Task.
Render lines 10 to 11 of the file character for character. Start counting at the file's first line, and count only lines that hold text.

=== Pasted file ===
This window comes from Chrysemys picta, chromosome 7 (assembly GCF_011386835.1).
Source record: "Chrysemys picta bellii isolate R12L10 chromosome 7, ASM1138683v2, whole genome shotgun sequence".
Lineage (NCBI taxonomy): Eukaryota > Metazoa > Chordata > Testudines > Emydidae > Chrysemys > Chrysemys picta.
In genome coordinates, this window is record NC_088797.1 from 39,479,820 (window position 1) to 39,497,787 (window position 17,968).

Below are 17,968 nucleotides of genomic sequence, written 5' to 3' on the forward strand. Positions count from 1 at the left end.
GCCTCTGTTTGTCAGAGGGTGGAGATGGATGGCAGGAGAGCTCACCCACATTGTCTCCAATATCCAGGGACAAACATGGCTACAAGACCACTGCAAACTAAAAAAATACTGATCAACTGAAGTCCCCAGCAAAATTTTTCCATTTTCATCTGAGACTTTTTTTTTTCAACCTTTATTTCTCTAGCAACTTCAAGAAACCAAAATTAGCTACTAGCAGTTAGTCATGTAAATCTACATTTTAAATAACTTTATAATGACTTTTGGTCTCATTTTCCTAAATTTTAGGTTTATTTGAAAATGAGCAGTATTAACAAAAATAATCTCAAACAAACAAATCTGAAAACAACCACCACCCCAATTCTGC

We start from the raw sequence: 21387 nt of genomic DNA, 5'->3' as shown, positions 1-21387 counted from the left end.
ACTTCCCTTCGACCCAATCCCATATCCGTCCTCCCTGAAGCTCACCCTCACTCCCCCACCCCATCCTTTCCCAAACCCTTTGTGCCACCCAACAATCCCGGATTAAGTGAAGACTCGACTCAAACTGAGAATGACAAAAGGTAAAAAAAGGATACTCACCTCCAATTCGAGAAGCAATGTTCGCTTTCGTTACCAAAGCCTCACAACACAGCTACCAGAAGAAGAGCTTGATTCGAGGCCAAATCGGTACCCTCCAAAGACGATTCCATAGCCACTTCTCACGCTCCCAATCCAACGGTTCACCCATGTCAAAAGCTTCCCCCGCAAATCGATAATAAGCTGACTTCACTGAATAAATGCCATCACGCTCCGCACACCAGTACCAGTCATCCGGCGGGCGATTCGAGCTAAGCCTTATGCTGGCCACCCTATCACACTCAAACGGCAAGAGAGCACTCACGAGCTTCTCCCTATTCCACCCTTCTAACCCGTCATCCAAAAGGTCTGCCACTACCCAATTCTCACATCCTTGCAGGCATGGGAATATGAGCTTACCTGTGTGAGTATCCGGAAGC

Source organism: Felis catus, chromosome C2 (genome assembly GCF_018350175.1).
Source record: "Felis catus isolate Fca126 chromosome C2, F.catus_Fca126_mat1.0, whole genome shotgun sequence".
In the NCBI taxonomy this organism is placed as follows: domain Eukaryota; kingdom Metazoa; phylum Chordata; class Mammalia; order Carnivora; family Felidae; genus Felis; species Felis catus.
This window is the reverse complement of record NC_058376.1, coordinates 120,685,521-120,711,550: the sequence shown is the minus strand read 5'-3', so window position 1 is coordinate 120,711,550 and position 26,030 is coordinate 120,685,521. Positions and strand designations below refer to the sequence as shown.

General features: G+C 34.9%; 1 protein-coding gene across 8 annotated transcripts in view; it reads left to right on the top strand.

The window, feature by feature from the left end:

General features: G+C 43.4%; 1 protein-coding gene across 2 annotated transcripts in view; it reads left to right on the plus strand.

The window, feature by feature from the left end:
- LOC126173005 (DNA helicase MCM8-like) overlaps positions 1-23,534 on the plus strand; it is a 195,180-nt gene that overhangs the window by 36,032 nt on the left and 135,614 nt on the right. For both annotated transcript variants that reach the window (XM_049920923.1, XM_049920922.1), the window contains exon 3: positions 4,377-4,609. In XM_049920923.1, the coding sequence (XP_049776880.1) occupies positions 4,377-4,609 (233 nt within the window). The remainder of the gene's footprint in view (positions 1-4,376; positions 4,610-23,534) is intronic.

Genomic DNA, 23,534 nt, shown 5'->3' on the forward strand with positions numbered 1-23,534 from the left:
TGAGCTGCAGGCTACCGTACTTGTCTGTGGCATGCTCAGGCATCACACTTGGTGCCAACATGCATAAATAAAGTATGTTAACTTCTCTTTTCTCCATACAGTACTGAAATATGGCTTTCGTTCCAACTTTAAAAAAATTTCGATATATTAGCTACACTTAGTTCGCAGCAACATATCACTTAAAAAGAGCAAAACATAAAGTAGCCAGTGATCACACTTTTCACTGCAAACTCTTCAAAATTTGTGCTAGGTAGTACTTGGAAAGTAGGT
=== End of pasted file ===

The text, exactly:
Source record: "Felis catus isolate Fca126 chromosome C2, F.catus_Fca126_mat1.0, whole genome shotgun sequence".
In the NCBI taxonomy this organism is placed as follows: domain Eukaryota; kingdom Metazoa; phylum Chordata; class Mammalia; order Carnivora; family Felidae; genus Felis; species Felis catus.